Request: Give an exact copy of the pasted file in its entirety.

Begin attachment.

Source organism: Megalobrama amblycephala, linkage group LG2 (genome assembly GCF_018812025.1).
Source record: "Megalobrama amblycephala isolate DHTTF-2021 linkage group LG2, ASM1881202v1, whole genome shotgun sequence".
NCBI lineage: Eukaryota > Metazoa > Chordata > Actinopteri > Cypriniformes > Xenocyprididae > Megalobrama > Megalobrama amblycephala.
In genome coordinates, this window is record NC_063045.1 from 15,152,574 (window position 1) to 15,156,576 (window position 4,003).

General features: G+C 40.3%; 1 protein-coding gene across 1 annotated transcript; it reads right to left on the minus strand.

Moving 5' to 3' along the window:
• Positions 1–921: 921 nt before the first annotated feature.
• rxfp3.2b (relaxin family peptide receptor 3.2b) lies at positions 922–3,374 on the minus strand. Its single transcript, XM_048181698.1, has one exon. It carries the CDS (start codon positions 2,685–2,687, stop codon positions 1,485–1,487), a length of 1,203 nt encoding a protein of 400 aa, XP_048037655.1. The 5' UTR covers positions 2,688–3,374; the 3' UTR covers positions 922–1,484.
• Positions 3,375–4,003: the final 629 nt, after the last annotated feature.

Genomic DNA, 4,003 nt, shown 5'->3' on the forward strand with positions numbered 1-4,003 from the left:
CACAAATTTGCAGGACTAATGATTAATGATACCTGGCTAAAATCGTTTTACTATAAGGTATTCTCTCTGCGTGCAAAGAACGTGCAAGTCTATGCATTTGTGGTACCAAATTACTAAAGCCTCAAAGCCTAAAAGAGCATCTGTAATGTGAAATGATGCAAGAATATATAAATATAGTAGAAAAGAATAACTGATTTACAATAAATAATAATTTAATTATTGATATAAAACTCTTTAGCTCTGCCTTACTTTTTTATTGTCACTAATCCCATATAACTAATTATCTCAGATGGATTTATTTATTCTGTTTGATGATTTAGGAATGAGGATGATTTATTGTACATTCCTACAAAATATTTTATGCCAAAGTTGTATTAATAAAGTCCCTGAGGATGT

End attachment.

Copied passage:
Source organism: Megalobrama amblycephala, linkage group LG2 (genome assembly GCF_018812025.1).
Source record: "Megalobrama amblycephala isolate DHTTF-2021 linkage group LG2, ASM1881202v1, whole genome shotgun sequence".
NCBI lineage: Eukaryota > Metazoa > Chordata > Actinopteri > Cypriniformes > Xenocyprididae > Megalobrama > Megalobrama amblycephala.
In genome coordinates, this window is record NC_063045.1 from 15,152,574 (window position 1) to 15,156,576 (window position 4,003).

General features: G+C 40.3%; 1 protein-coding gene across 1 annotated transcript; it reads right to left on the minus strand.

Moving 5' to 3' along the window:
• Positions 1–921: 921 nt before the first annotated feature.
• rxfp3.2b (relaxin family peptide receptor 3.2b) lies at positions 922–3,374 on the minus strand. Its single transcript, XM_048181698.1, has one exon. It carries the CDS (start codon positions 2,685–2,687, stop codon positions 1,485–1,487), a length of 1,203 nt encoding a protein of 400 aa, XP_048037655.1. The 5' UTR covers positions 2,688–3,374; the 3' UTR covers positions 922–1,484.
• Positions 3,375–4,003: the final 629 nt, after the last annotated feature.

Genomic DNA, 4,003 nt, shown 5'->3' on the forward strand with positions numbered 1-4,003 from the left:
CACAAATTTGCAGGACTAATGATTAATGATACCTGGCTAAAATCGTTTTACTATAAGGTATTCTCTCTGCGTGCAAAGAACGTGCAAGTCTATGCATTTGTGGTACCAAATTACTAAAGCCTCAAAGCCTAAAAGAGCATCTGTAATGTGAAATGATGCAAGAATATATAAATATAGTAGAAAAGAATAACTGATTTACAATAAATAATAATTTAATTATTGATATAAAACTCTTTAGCTCTGCCTTACTTTTTTATTGTCACTAATCCCATATAACTAATTATCTCAGATGGATTTATTTATTCTGTTTGATGATTTAGGAATGAGGATGATTTATTGTACATTCCTACAAAATATTTTATGCCAAAGTTGTATTAATAAAGTCCCTGAGGATGT